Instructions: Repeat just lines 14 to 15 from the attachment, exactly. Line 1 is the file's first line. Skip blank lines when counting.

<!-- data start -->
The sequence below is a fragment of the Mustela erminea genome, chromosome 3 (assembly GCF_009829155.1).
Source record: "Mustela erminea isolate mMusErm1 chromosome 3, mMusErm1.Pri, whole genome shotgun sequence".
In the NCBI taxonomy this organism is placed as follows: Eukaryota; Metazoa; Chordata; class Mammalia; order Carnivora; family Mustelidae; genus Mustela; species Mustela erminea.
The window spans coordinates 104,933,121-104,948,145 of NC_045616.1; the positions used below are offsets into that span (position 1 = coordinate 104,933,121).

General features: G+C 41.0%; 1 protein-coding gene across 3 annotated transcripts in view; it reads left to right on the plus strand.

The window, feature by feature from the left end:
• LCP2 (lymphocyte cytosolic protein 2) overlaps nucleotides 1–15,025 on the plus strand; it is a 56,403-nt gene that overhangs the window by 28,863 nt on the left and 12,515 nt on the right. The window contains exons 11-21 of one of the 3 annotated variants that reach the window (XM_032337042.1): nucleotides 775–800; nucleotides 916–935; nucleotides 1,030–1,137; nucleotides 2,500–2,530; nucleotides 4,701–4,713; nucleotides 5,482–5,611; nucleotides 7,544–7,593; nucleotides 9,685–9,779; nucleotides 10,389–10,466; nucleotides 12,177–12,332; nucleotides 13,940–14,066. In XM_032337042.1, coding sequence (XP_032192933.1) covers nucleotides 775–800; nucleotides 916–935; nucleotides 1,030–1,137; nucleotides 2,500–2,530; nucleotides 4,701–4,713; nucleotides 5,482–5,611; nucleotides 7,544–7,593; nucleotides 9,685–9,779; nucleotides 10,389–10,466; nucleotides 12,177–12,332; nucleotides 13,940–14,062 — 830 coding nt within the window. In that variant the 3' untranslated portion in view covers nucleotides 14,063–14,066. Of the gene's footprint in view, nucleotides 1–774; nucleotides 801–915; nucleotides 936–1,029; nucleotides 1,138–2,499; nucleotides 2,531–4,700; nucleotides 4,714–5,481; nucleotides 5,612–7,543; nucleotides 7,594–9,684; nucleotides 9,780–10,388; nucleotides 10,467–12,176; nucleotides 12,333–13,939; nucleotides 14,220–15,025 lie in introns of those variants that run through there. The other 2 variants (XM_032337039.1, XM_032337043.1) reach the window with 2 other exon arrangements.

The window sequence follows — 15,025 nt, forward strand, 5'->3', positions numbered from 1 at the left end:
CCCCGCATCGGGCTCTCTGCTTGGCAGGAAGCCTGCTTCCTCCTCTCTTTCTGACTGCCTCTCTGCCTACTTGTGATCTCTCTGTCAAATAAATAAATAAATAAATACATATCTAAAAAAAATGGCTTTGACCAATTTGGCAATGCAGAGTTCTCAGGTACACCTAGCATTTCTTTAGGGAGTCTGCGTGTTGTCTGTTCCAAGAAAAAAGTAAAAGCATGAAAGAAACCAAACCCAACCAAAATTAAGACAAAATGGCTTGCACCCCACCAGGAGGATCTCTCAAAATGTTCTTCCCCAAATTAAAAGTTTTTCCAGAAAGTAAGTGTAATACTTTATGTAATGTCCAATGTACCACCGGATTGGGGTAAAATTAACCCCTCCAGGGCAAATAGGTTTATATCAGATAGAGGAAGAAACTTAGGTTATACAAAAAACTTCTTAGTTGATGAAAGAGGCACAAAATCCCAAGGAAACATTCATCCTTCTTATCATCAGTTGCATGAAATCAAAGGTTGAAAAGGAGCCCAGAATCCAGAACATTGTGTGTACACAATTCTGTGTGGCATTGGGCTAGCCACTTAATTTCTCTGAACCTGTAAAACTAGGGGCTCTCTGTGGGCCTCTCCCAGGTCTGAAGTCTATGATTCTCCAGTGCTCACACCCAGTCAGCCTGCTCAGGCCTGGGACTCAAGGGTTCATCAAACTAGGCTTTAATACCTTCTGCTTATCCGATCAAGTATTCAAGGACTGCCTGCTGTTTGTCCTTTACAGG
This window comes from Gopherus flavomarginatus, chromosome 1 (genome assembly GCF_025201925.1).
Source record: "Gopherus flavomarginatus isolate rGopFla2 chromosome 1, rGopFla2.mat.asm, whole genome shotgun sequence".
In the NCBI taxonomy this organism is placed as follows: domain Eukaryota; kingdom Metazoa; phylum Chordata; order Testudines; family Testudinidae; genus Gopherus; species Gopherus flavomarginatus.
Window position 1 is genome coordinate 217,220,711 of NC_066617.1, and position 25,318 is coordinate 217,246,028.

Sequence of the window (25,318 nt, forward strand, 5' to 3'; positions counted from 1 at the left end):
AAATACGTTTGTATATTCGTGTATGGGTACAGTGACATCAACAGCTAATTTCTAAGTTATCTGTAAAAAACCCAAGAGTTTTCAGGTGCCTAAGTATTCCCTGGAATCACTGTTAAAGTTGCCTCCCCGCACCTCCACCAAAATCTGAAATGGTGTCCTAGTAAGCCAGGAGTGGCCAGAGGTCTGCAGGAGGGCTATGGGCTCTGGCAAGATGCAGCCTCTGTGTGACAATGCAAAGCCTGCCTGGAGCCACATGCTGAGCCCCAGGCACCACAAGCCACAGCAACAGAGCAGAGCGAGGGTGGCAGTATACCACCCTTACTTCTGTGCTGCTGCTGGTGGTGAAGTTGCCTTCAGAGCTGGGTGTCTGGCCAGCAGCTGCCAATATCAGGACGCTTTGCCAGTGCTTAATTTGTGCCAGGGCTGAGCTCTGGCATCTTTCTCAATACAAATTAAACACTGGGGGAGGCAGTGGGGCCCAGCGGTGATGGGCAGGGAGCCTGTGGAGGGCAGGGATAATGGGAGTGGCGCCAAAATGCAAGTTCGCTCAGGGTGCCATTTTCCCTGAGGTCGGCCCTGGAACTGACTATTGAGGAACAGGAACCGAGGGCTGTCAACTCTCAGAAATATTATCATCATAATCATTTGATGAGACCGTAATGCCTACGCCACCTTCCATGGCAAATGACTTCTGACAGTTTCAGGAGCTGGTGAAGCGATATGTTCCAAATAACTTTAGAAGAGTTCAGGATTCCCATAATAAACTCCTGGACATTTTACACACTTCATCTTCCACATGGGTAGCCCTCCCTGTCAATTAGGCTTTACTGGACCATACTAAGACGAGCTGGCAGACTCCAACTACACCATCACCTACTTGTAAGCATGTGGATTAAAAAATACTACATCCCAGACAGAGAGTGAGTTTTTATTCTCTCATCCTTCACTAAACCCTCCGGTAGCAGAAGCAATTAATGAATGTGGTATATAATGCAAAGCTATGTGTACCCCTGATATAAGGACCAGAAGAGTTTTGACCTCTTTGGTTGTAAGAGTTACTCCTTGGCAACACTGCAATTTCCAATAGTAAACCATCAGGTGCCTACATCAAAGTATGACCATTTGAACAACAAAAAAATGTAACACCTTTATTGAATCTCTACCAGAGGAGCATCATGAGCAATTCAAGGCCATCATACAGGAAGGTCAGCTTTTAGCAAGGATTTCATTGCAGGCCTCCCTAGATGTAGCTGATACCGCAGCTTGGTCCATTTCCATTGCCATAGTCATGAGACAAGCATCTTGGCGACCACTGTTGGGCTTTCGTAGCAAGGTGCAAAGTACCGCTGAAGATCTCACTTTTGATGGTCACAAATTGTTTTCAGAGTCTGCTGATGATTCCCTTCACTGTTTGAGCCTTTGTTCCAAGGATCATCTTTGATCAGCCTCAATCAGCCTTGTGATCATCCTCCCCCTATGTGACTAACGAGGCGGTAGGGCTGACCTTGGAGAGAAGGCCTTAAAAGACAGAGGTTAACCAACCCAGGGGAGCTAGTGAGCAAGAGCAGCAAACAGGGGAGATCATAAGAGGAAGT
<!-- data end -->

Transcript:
Sequence of the window (25,318 nt, forward strand, 5' to 3'; positions counted from 1 at the left end):
AAATACGTTTGTATATTCGTGTATGGGTACAGTGACATCAACAGCTAATTTCTAAGTTATCTGTAAAAAACCCAAGAGTTTTCAGGTGCCTAAGTATTCCCTGGAATCACTGTTAAAGTTGCCTCCCCGCACCTCCACCAAAATCTGAAATGGTGTCCTAGTAAGCCAGGAGTGGCCAGAGGTCTGCAGGAGGGCTATGGGCTCTGGCAAGATGCAGCCTCTGTGTGACAATGCAAAGCCTGCCTGGAGCCACATGCTGAGCCCCAGGCACCACAAGCCACAGCAACAGAGCAGAGCGAGGGTGGCAGTATACCACCCTTACTTCTGTGCTGCTGCTGGTGGTGAAGTTGCCTTCAGAGCTGGGTGTCTGGCCAGCAGCTGCCAATATCAGGACGCTTTGCCAGTGCTTAATTTGTGCCAGGGCTGAGCTCTGGCATCTTTCTCAATACAAATTAAACACTGGGGGAGGCAGTGGGGCCCAGCGGTGATGGGCAGGGAGCCTGTGGAGGGCAGGGATAATGGGAGTGGCGCCAAAATGCAAGTTCGCTCAGGGTGCCATTTTCCCTGAGGTCGGCCCTGGAACTGACTATTGAGGAACAGGAACCGAGGGCTGTCAACTCTCAGAAATATTATCATCATAATCATTTGATGAGACCGTAATGCCTACGCCACCTTCCATGGCAAATGACTTCTGACAGTTTCAGGAGCTGGTGAAGCGATATGTTCCAAATAACTTTAGAAGAGTTCAGGATTCCCATAATAAACTCCTGGACATTTTACACACTTCATCTTCCACATGGGTAGCCCTCCCTGTCAATTAGGCTTTACTGGACCATACTAAGACGAGCTGGCAGACTCCAACTACACCATCACCTACTTGTAAGCATGTGGATTAAAAAATACTACATCCCAGACAGAGAGTGAGTTTTTATTCTCTCATCCTTCACTAAACCCTCCGGTAGCAGAAGCAATTAATGAATGTGGTATATAATGCAAAGCTATGTGTACCCCTGATATAAGGACCAGAAGAGTTTTGACCTCTTTGGTTGTAAGAGTTACTCCTTGGCAACACTGCAATTTCCAATAGTAAACCATCAGGTGCCTACATCAAAGTATGACCATTTGAACAACAAAAAAATGTAACACCTTTATTGAATCTCTACCAGAGGAGCATCATGAGCAATTCAAGGCCATCATACAGGAAGGTCAGCTTTTAGCAAGGATTTCATTGCAGGCCTCCCTAGATGTAGCTGATACCGCAGCTTGGTCCATTTCCATTGCCATAGTCATGAGACAAGCATCTTGGCGACCACTGTTGGGCTTTCGTAGCAAGGTGCAAAGTACCGCTGAAGATCTCACTTTTGATGGTCACAAATTGTTTTCAGAGTCTGCTGATGATTCCCTTCACTGTTTGAGCCTTTGTTCCAAGGATCATCTTTGATCAGCCTCAATCAGCCTTGTGATCATCCTCCCCCTATGTGACTAACGAGGCGGTAGGGCTGACCTTGGAGAGAAGGCCTTAAAAGACAGAGGTTAACCAACCCAGGGGAGCTAGTGAGCAAGAGCAGCAAACAGGGGAGATCATAAGAGGAAGT